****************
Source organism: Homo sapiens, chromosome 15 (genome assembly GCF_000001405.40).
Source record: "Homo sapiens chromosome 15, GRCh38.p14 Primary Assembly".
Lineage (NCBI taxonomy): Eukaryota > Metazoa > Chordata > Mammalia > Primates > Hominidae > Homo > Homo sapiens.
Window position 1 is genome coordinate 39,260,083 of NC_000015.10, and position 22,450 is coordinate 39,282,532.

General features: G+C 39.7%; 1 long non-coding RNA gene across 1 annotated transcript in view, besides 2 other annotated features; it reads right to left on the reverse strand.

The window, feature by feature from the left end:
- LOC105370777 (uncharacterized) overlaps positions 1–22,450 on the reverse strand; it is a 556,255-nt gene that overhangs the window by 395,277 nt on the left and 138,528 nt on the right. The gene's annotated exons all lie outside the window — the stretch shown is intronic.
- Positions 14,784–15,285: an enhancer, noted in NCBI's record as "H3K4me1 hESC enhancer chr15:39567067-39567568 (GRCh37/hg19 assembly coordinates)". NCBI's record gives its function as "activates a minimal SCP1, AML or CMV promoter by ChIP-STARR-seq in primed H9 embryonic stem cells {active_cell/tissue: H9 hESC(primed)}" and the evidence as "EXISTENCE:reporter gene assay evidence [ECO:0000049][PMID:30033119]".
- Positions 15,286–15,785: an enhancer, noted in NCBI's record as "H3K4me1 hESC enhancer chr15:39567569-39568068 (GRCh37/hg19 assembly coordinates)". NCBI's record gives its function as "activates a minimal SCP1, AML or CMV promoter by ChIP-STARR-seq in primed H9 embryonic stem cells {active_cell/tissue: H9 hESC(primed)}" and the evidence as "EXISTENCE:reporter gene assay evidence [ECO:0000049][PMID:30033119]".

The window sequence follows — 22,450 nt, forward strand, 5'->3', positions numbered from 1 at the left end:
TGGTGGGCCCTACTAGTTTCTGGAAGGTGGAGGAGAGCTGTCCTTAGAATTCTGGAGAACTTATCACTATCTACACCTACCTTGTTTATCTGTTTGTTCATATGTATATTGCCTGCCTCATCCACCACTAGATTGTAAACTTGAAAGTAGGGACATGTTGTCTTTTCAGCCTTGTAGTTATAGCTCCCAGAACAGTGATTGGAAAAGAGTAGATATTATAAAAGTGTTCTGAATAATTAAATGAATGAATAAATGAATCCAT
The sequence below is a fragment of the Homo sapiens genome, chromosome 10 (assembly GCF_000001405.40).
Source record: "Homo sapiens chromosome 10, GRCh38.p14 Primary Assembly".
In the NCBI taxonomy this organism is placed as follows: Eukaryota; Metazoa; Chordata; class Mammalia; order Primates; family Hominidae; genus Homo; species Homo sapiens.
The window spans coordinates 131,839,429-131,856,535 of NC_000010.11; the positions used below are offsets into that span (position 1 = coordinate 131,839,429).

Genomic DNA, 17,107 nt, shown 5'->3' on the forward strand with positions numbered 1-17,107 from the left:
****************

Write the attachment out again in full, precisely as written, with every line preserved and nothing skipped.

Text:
Source organism: Homo sapiens, chromosome 15 (genome assembly GCF_000001405.40).
Source record: "Homo sapiens chromosome 15, GRCh38.p14 Primary Assembly".
Lineage (NCBI taxonomy): Eukaryota > Metazoa > Chordata > Mammalia > Primates > Hominidae > Homo > Homo sapiens.
Window position 1 is genome coordinate 39,260,083 of NC_000015.10, and position 22,450 is coordinate 39,282,532.

General features: G+C 39.7%; 1 long non-coding RNA gene across 1 annotated transcript in view, besides 2 other annotated features; it reads right to left on the reverse strand.

The window, feature by feature from the left end:
- LOC105370777 (uncharacterized) overlaps positions 1–22,450 on the reverse strand; it is a 556,255-nt gene that overhangs the window by 395,277 nt on the left and 138,528 nt on the right. The gene's annotated exons all lie outside the window — the stretch shown is intronic.
- Positions 14,784–15,285: an enhancer, noted in NCBI's record as "H3K4me1 hESC enhancer chr15:39567067-39567568 (GRCh37/hg19 assembly coordinates)". NCBI's record gives its function as "activates a minimal SCP1, AML or CMV promoter by ChIP-STARR-seq in primed H9 embryonic stem cells {active_cell/tissue: H9 hESC(primed)}" and the evidence as "EXISTENCE:reporter gene assay evidence [ECO:0000049][PMID:30033119]".
- Positions 15,286–15,785: an enhancer, noted in NCBI's record as "H3K4me1 hESC enhancer chr15:39567569-39568068 (GRCh37/hg19 assembly coordinates)". NCBI's record gives its function as "activates a minimal SCP1, AML or CMV promoter by ChIP-STARR-seq in primed H9 embryonic stem cells {active_cell/tissue: H9 hESC(primed)}" and the evidence as "EXISTENCE:reporter gene assay evidence [ECO:0000049][PMID:30033119]".

The window sequence follows — 22,450 nt, forward strand, 5'->3', positions numbered from 1 at the left end:
TGGTGGGCCCTACTAGTTTCTGGAAGGTGGAGGAGAGCTGTCCTTAGAATTCTGGAGAACTTATCACTATCTACACCTACCTTGTTTATCTGTTTGTTCATATGTATATTGCCTGCCTCATCCACCACTAGATTGTAAACTTGAAAGTAGGGACATGTTGTCTTTTCAGCCTTGTAGTTATAGCTCCCAGAACAGTGATTGGAAAAGAGTAGATATTATAAAAGTGTTCTGAATAATTAAATGAATGAATAAATGAATCCAT
The sequence below is a fragment of the Homo sapiens genome, chromosome 10 (assembly GCF_000001405.40).
Source record: "Homo sapiens chromosome 10, GRCh38.p14 Primary Assembly".
In the NCBI taxonomy this organism is placed as follows: Eukaryota; Metazoa; Chordata; class Mammalia; order Primates; family Hominidae; genus Homo; species Homo sapiens.
The window spans coordinates 131,839,429-131,856,535 of NC_000010.11; the positions used below are offsets into that span (position 1 = coordinate 131,839,429).

Genomic DNA, 17,107 nt, shown 5'->3' on the forward strand with positions numbered 1-17,107 from the left: